Abstract 2213: Effect of Medical Therapy and Transplantation on the Natural History of Pediatric Dilated Cardiomyopathy: A 25 Year Retrospective Study
Background: The long term transplant-free survival of infants and children with dilated cardiomyopathy (DCM) has been reported to be poor. We assessed the hypothesis that the introduction of angiotensin converting enzyme inhibitor (ACE) or B-andrenoceptor antagonist (BB) treatment has had an impact on the survival of these patients during the last 25 years.
Methods: A retrospective review of all diagnosed cases of DCM at The Hospital for Sick Children between 1980 and 2005 was conducted. Primary end points for survival analysis by the Kaplan-Meier method were either transplant-free survival or death/cardiac transplantation. Analysis for survival benefit by medical treatment strategy (No ACE or BB, ACE but no BB, and ACE with BB), diagnostic category, and during two time eras of treatment (1980 –1989 and 1990 –2005) was also performed. Paired comparison was made of echocardiographic ejection fraction (EF) at presentation and at the most recent assessment for specific diagnostic subgroups.
Results: 189 patients were identified, with a male/female ratio of 1.22 and a mean (SD) age at presentation of 4.5 (5.4) yrs. By the end of 2004, 49 of these had died, 34 had received a cardiac transplant, and 10 were lost to follow-up. Overall 5 and 10 year transplant-free survival rates (95% CI) were 58% (48 – 66) and 52% (42– 62). Transplantation improved 5 and 10 year survival rates to 83% and 73%, respectively. The 5 year transplant-free survival rate in patients treated without ACE or BB (n = 63) was 58%, and was 59% in those treated with ACE alone (n = 64). Combination therapy with ACE and BB (n = 53) was not associated with improved 5 year survival (53%) (p = ns by logrank test). Comparing the two time eras, there was no difference in 5 year survival rate. Of all diagnoses, patients with myocarditis had the highest overall survival (75%) while patients with neuromuscular or metabolic disorders had the most unfavorable prognosis.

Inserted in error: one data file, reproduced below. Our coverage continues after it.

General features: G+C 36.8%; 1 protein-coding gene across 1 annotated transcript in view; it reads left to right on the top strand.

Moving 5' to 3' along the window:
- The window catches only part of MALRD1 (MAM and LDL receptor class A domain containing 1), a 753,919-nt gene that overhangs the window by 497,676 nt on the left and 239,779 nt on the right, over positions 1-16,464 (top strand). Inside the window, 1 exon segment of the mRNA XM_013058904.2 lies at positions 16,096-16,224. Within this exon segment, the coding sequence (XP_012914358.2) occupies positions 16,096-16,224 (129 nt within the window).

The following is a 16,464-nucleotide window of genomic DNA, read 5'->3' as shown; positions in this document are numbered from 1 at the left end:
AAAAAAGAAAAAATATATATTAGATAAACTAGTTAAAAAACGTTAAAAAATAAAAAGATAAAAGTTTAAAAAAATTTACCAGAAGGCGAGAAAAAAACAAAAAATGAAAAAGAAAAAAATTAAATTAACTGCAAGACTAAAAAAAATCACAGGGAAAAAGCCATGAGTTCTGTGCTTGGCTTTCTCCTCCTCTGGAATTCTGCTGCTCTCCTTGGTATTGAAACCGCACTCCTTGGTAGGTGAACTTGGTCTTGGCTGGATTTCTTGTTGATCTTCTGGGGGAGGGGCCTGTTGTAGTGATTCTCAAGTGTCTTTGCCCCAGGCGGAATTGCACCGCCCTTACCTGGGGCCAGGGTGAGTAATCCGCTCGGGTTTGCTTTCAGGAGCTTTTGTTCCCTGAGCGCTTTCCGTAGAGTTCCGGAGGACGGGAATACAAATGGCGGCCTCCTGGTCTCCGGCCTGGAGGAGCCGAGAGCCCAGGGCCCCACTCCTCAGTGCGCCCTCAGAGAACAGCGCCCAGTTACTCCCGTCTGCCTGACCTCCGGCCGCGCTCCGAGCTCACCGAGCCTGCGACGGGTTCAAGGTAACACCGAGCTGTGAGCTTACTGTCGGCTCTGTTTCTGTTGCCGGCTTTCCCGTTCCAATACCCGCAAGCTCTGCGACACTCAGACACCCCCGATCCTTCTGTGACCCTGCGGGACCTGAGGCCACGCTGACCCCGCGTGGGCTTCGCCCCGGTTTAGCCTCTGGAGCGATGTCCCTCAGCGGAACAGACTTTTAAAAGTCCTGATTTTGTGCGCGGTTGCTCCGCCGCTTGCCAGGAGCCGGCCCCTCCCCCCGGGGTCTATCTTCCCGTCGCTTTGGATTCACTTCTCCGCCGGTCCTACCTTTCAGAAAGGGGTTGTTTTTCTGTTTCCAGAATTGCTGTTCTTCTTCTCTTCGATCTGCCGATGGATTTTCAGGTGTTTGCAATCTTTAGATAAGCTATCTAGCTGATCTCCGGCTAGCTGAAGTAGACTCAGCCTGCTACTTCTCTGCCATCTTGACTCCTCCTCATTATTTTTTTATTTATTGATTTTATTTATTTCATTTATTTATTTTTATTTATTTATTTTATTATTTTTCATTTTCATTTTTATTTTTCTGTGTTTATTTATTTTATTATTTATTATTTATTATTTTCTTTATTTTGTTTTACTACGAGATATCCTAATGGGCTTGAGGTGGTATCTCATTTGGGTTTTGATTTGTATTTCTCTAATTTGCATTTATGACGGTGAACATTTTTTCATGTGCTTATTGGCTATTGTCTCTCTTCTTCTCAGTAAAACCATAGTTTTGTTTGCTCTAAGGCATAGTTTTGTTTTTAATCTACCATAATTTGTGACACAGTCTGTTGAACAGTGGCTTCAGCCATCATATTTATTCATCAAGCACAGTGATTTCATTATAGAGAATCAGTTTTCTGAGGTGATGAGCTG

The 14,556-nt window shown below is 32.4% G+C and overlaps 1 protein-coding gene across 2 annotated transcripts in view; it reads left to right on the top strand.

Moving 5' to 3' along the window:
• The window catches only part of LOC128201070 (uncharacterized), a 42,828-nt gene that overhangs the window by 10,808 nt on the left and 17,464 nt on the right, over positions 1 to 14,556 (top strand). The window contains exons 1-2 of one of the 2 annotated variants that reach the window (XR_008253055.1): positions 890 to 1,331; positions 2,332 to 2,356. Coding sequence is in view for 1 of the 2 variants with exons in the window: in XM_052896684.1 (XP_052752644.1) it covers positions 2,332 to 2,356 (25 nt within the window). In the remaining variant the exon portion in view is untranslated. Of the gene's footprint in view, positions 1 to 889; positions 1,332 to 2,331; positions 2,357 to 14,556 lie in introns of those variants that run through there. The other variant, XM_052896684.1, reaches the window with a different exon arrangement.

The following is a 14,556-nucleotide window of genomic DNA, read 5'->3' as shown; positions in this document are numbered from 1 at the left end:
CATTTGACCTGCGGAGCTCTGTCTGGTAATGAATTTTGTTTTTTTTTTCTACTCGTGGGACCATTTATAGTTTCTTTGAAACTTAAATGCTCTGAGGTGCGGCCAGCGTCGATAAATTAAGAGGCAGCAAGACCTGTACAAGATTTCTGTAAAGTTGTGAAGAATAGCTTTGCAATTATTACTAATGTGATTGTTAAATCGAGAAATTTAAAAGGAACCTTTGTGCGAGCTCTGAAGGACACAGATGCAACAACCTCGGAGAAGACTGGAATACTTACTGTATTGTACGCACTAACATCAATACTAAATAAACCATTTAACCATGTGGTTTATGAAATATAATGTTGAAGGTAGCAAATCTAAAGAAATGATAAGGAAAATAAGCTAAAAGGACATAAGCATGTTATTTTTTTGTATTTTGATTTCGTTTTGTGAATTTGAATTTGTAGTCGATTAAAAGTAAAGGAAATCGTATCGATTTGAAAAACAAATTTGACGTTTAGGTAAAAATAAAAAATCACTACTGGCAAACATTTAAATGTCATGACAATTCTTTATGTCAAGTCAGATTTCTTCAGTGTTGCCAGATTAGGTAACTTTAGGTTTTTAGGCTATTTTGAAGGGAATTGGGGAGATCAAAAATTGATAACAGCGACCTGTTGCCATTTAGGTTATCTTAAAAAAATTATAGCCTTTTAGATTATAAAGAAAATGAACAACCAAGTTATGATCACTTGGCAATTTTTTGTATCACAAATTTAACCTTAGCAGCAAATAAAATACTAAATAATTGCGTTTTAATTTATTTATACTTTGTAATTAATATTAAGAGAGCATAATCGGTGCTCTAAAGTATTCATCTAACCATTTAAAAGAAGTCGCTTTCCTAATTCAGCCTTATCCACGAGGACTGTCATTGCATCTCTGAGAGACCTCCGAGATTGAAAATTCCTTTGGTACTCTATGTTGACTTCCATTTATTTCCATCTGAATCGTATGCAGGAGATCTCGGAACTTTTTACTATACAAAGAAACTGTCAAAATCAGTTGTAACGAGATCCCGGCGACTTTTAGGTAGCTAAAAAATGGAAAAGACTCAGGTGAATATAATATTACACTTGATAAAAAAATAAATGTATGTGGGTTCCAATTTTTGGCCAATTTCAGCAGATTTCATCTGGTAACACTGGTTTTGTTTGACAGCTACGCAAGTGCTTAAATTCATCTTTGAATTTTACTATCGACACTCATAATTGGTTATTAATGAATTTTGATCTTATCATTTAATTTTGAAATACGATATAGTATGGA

Conclusions: DCM in childhood carries a significant mortality, which appears only to be impacted by the availability of transplantation. Transplant-free survival appears not to have changed regardless of the introduction of ACE inhibitor and BB therapy. Patients with myocarditis show the greatest recovery of ejection fraction, and the lowest crude mortality rate.